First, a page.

“I received an email in March from Scott Moore, who said he wanted to set up a time to talk,” says Brian Gabrial, chair of Concordia’s Department of Journalism. “I often get these requests, usually for internships. Instead, Scott said that he was looking to make a donation.”
“He’s friends with Bob Babinski, a long-time instructor in our department and a veteran journalist, and Bob suggested giving a gift to Concordia,” Gabrial says. “It’s an amazing contribution to the program, a chance to support our students — it’s a tremendous gift for them.”
Concordia’s Department of Journalism offers a three‐year undergraduate program, two one-year graduate diploma programs — including a new visual journalism program — and a two‐year MA in journalism studies. The undergraduate and graduate diploma programs focus on all aspects of digital journalism, combining skills development with courses in journalism history, media law and ethics, and critical approaches.
The department’s small workshop courses provide access to instructors — all of whom are former journalists. Complementing these workshops are lecture‐based courses that focus on journalism’s social, economic, political and ideological impacts.
Students have access to state‐of‐the‐art media technology, including digital and broadcast labs and studio facilities. The Advanced Radio News course takes a unique approach of recreating a real‐world radio newsroom, where each student works two three‐hour shifts, producing two 15‐minute radio newscasts per week.
“A journalism program is relatively expensive to run, since our equipment is costly,” Gabrial says. “Donations from news organizations are important to us because they allow us to be innovative in our curriculum, to be creative.”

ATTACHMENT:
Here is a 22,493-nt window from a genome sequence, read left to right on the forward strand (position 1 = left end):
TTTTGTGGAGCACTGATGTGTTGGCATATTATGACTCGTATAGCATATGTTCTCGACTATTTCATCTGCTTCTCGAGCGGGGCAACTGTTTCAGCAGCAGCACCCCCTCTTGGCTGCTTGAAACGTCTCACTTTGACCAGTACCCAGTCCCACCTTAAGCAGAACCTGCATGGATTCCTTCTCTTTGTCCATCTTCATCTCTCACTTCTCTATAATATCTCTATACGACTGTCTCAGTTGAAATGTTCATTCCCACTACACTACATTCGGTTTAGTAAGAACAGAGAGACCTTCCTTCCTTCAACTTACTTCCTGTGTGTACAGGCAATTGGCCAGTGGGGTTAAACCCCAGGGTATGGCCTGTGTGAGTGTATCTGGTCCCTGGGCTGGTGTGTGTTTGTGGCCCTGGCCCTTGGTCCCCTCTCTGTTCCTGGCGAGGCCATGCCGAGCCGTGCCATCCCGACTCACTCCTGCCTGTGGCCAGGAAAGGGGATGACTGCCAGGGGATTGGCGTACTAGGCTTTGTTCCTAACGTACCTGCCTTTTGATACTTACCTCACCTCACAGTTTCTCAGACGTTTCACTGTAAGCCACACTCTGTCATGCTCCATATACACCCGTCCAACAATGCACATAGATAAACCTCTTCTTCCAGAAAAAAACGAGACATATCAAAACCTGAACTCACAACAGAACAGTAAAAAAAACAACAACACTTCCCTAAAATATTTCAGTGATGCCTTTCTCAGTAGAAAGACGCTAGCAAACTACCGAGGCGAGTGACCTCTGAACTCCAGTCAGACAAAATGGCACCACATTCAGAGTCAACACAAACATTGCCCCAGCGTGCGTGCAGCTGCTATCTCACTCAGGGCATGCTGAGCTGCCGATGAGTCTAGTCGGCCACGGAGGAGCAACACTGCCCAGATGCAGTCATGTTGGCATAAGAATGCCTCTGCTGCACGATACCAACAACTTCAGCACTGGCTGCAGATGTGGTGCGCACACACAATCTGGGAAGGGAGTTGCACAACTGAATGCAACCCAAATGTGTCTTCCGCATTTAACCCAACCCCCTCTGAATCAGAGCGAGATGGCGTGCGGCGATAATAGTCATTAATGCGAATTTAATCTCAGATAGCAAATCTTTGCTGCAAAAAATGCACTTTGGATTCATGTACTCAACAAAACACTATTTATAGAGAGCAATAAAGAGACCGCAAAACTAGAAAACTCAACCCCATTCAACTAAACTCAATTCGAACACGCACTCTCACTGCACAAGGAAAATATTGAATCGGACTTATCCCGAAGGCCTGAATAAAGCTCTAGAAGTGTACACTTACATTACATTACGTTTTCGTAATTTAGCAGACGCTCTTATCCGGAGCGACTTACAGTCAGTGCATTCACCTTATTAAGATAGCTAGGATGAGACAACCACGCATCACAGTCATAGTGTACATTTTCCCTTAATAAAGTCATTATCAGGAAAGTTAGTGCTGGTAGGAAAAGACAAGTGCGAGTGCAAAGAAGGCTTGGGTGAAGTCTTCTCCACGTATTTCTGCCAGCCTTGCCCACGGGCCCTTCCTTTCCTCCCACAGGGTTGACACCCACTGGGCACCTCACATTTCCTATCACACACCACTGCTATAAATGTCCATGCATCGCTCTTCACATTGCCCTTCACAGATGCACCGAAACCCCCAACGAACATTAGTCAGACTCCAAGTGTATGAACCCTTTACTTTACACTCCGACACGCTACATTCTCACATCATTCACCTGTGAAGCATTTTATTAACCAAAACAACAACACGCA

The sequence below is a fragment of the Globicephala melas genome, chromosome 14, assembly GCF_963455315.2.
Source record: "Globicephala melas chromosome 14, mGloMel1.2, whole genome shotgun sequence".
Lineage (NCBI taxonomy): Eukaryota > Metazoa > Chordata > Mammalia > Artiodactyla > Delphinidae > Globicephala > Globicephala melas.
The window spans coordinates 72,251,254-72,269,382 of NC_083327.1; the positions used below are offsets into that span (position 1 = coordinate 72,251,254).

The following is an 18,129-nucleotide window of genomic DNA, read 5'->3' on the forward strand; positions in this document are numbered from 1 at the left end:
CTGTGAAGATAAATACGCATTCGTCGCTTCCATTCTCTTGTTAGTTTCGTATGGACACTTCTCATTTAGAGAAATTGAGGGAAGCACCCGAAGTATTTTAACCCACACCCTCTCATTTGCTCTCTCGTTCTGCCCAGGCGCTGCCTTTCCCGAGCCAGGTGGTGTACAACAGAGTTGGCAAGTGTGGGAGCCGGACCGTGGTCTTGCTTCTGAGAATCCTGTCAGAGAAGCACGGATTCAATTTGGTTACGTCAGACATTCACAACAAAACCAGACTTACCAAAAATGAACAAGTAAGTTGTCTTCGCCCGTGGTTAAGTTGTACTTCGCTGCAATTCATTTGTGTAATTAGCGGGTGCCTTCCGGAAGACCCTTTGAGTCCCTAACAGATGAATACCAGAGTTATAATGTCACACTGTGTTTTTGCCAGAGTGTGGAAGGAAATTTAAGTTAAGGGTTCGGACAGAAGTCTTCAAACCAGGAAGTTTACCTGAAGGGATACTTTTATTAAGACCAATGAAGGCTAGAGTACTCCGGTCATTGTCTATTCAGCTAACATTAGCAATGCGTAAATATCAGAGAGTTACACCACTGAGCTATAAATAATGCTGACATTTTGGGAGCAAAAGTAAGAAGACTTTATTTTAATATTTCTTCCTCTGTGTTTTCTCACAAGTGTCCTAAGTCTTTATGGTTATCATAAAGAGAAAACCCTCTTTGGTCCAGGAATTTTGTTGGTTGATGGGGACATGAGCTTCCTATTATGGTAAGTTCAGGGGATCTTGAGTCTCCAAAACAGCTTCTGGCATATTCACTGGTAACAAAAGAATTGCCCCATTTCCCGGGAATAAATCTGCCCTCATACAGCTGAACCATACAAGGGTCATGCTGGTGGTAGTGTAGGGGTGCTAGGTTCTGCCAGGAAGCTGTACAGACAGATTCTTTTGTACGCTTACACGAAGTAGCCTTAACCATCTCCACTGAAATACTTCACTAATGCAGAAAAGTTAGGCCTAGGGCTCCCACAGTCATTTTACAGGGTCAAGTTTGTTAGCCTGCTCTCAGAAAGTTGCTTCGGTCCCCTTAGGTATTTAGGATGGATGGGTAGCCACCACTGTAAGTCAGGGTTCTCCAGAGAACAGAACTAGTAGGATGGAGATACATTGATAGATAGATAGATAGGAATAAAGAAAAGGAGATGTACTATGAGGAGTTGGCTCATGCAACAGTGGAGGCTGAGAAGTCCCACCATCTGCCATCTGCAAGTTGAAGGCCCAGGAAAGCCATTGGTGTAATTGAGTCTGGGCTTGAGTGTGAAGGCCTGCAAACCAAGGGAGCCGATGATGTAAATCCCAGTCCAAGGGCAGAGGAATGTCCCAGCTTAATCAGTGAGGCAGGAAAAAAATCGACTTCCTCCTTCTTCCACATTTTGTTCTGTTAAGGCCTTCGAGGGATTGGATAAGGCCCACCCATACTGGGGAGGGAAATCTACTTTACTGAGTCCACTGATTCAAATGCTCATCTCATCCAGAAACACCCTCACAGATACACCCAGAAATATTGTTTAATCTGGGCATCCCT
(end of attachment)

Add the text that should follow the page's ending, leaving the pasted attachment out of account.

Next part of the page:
This year, the Department of Journalism celebrates its 40th anniversary. “When we were looking back at what makes this program stand out, we realized that we have successful alumni in online, print and broadcast media at the highest levels across the country,” says Gabrial. “That’s impressive because we’re not a huge department.”
The long list of Department of Journalism graduates working in sports journalism includes Geoff Baker, BA 91, sports reporter for the Seattle Times, Stephanie Myles, BA 92, writer and blogger for Yahoo Sports, Jonah Keri, BA 97, best-selling author, andArpon Basu, GrDip 00, managing editor of NHL.com.
Concordia alumni at Sportsnet include Jessica Rusnak, BA 10, sports editor at Sportsnet590 The Fan, staff writer Eric Engels, BA 07, and producer Robert Lendrum, MA 06.
Sportsnet was already a long-time supporter of Concordia students through a number of awards and scholarships, including the Rogers Sportsnet Scholarship in Communication Studies and Journalism, worth $2,400.
Earlier this year Julian McKenzie, online sports editor of the student newspaper The Link, won the $10,000 Sportsnet U Recruited award. The national competition judges students on Canadian university sports stories.
“I know first-hand how it feels to receive financial and career support from Sportsnet,” says McKenzie, an undergraduate journalism student. “Thanks to them, I know I have a future in sports journalism.”
“As a Concordia student, I value the importance of higher education in making my dreams a reality,” says Samantha Mileto, an undergraduate journalism student and former sports editor of the student newspaper The Concordian. “Many students find it hard to pay tuition and make ends meet at the same time. I cannot thank Sportsnet enough for its major contribution toward scholarships for my fellow journalism students.”